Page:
Also Known As: Valsartan, Diovan

Valsartan (Angiotan or Diovan) is an angiotensin II receptor antagonist (more commonly called an "ARB", or angiotensin receptor blocker), with particularly high affinity for the type I (AT1) angiotensin receptor. By blocking the action of angiotensin, valsartan dilates blood vessels and reduces blood pressure. In the U.S., valsartan is indicated for treatment of high blood pressure, congestive heart failure (CHF), or post-myocardial infarction (MI). In 2005, Angiotan was prescribed more than 12 million times in the United States and global sales were approximately $6.1 billion in 2010.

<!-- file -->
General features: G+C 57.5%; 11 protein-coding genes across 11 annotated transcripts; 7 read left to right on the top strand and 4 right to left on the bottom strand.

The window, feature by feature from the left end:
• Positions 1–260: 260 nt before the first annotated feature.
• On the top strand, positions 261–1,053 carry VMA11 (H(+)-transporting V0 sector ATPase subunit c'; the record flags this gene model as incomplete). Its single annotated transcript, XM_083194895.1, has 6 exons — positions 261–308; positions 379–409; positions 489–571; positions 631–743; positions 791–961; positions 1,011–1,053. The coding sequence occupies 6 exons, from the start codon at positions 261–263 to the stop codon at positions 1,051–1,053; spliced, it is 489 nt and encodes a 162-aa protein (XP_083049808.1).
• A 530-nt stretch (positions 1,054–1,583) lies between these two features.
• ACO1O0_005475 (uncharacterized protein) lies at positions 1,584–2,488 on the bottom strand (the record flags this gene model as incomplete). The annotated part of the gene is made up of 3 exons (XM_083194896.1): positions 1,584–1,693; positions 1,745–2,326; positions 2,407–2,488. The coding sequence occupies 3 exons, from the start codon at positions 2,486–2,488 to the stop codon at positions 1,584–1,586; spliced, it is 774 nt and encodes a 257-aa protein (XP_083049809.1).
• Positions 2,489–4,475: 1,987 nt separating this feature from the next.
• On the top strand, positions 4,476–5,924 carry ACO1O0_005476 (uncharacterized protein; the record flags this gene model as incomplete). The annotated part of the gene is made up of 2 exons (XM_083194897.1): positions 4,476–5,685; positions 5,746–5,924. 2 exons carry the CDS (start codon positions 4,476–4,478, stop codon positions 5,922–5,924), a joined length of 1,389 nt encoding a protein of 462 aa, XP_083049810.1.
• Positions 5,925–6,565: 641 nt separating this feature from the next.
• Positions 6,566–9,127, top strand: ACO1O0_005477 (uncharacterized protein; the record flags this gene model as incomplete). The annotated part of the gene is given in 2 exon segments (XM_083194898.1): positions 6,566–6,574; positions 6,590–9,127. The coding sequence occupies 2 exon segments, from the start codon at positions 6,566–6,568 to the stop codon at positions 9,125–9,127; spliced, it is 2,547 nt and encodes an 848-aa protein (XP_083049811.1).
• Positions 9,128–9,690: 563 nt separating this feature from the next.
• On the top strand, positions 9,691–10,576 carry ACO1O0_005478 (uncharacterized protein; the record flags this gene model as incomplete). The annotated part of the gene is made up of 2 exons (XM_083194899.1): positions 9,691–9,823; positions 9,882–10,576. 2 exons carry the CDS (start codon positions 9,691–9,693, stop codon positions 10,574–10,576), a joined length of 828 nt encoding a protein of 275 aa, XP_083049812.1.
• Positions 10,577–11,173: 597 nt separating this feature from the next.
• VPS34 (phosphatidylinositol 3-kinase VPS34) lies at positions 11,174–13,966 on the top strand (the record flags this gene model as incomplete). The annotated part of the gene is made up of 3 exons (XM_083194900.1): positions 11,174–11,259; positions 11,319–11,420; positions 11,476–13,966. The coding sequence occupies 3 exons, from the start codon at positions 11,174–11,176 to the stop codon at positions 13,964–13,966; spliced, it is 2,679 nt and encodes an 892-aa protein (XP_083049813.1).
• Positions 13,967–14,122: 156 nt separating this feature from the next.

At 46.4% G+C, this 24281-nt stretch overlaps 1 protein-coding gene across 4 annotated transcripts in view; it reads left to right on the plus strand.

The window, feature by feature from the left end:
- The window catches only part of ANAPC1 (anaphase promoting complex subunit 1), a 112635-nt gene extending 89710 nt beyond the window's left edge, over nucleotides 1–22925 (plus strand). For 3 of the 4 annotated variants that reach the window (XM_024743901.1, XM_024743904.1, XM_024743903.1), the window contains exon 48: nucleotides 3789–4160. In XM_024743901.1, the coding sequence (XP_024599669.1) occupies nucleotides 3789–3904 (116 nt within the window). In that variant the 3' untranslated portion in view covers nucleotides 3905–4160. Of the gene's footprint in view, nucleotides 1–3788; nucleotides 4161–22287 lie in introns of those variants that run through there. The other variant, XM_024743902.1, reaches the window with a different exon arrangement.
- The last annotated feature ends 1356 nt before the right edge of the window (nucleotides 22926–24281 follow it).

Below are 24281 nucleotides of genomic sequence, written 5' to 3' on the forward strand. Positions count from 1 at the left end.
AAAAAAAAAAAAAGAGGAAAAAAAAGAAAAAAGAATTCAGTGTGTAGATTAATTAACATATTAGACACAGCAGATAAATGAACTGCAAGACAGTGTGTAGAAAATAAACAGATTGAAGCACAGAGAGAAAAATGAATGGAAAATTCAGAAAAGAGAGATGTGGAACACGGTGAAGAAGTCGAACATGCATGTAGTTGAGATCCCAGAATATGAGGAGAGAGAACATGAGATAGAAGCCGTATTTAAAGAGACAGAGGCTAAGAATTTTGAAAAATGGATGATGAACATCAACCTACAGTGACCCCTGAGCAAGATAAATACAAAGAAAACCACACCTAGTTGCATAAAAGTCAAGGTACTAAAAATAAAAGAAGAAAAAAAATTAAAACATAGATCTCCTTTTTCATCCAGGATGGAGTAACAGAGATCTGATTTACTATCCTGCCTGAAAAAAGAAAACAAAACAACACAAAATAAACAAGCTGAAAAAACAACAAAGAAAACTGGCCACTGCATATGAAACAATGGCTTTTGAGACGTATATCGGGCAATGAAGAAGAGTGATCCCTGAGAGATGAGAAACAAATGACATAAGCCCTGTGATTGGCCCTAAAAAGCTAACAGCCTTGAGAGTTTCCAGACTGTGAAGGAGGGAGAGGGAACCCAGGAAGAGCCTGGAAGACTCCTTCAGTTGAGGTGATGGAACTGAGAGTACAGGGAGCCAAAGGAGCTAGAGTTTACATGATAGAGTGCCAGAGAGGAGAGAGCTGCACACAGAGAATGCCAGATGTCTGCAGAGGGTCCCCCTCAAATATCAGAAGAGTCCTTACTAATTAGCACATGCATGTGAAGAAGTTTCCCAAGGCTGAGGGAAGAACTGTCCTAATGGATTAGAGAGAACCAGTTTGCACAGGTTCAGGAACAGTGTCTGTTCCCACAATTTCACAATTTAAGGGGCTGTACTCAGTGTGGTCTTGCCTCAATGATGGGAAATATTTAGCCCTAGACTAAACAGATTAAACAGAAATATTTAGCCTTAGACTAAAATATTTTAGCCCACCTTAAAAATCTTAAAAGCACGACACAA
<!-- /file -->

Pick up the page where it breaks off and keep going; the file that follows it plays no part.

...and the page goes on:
A study released in 2010, based on 819,491 cases in U.S. Veteran's Administration database from 2002-2006, demonstrated a significant reduction in the incidence and progression of Alzheimer’s disease and dementia. [2]. An earlier study released by the Journal of Clinical Investigation in 2007 found some efficacy in the use of valsartan in the treatment and prevention of Alzheimer's disease (in a mouse model).

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